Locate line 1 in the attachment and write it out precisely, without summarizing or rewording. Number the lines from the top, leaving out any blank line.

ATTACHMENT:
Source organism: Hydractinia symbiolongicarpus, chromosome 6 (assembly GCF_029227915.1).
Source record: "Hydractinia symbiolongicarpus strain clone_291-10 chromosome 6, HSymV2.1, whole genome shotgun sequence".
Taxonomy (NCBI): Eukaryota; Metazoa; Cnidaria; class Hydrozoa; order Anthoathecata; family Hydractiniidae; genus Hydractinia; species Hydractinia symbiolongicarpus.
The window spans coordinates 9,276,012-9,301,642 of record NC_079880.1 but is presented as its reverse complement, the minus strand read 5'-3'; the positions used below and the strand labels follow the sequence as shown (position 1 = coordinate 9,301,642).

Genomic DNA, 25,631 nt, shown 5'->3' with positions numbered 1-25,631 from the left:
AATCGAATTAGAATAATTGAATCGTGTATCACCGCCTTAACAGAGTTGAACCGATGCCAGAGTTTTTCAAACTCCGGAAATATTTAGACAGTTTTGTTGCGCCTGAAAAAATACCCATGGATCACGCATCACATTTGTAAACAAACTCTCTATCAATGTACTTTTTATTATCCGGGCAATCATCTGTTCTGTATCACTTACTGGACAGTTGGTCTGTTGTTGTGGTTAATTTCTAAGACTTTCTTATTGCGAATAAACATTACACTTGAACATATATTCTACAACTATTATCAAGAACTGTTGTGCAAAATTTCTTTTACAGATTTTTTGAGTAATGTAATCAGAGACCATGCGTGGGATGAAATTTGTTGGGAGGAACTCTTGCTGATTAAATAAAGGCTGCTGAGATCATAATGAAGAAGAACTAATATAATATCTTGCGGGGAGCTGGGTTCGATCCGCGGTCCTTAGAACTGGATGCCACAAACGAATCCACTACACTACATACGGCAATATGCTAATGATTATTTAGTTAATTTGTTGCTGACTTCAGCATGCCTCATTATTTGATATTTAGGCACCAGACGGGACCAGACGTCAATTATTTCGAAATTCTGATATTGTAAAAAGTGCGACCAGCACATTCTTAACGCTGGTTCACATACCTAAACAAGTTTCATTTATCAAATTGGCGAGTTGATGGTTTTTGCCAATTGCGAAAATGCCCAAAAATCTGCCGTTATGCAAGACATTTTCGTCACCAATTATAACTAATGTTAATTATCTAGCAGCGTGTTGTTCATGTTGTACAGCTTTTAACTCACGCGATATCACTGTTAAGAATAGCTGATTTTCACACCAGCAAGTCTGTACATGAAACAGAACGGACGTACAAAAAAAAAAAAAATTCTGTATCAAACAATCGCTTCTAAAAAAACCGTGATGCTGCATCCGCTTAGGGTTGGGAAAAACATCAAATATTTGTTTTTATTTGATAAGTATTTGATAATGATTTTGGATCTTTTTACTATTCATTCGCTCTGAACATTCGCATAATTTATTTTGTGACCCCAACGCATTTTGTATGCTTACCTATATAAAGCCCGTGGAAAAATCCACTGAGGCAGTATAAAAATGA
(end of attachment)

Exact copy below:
Source organism: Hydractinia symbiolongicarpus, chromosome 6 (assembly GCF_029227915.1).